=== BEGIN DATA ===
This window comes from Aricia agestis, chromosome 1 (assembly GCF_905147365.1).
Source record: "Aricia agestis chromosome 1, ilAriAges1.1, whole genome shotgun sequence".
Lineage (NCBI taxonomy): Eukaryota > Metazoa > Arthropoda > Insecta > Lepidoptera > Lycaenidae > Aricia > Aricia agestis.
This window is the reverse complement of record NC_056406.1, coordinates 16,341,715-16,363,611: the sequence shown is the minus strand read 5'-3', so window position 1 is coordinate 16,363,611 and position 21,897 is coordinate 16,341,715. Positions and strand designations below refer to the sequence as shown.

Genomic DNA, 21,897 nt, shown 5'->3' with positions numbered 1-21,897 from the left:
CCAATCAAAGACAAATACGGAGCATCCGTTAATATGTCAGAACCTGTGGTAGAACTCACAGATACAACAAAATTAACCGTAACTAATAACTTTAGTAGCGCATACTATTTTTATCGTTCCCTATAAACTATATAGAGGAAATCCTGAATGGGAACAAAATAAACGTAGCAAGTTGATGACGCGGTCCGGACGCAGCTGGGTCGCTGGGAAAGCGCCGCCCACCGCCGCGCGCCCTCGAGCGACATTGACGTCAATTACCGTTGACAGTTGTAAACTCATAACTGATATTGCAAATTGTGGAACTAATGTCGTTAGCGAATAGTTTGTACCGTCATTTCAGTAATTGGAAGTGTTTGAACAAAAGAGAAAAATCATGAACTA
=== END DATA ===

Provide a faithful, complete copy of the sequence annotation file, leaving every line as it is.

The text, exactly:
This window comes from Aricia agestis, chromosome 1 (assembly GCF_905147365.1).
Source record: "Aricia agestis chromosome 1, ilAriAges1.1, whole genome shotgun sequence".
Lineage (NCBI taxonomy): Eukaryota > Metazoa > Arthropoda > Insecta > Lepidoptera > Lycaenidae > Aricia > Aricia agestis.
This window is the reverse complement of record NC_056406.1, coordinates 16,341,715-16,363,611: the sequence shown is the minus strand read 5'-3', so window position 1 is coordinate 16,363,611 and position 21,897 is coordinate 16,341,715. Positions and strand designations below refer to the sequence as shown.

Genomic DNA, 21,897 nt, shown 5'->3' with positions numbered 1-21,897 from the left:
CCAATCAAAGACAAATACGGAGCATCCGTTAATATGTCAGAACCTGTGGTAGAACTCACAGATACAACAAAATTAACCGTAACTAATAACTTTAGTAGCGCATACTATTTTTATCGTTCCCTATAAACTATATAGAGGAAATCCTGAATGGGAACAAAATAAACGTAGCAAGTTGATGACGCGGTCCGGACGCAGCTGGGTCGCTGGGAAAGCGCCGCCCACCGCCGCGCGCCCTCGAGCGACATTGACGTCAATTACCGTTGACAGTTGTAAACTCATAACTGATATTGCAAATTGTGGAACTAATGTCGTTAGCGAATAGTTTGTACCGTCATTTCAGTAATTGGAAGTGTTTGAACAAAAGAGAAAAATCATGAACTA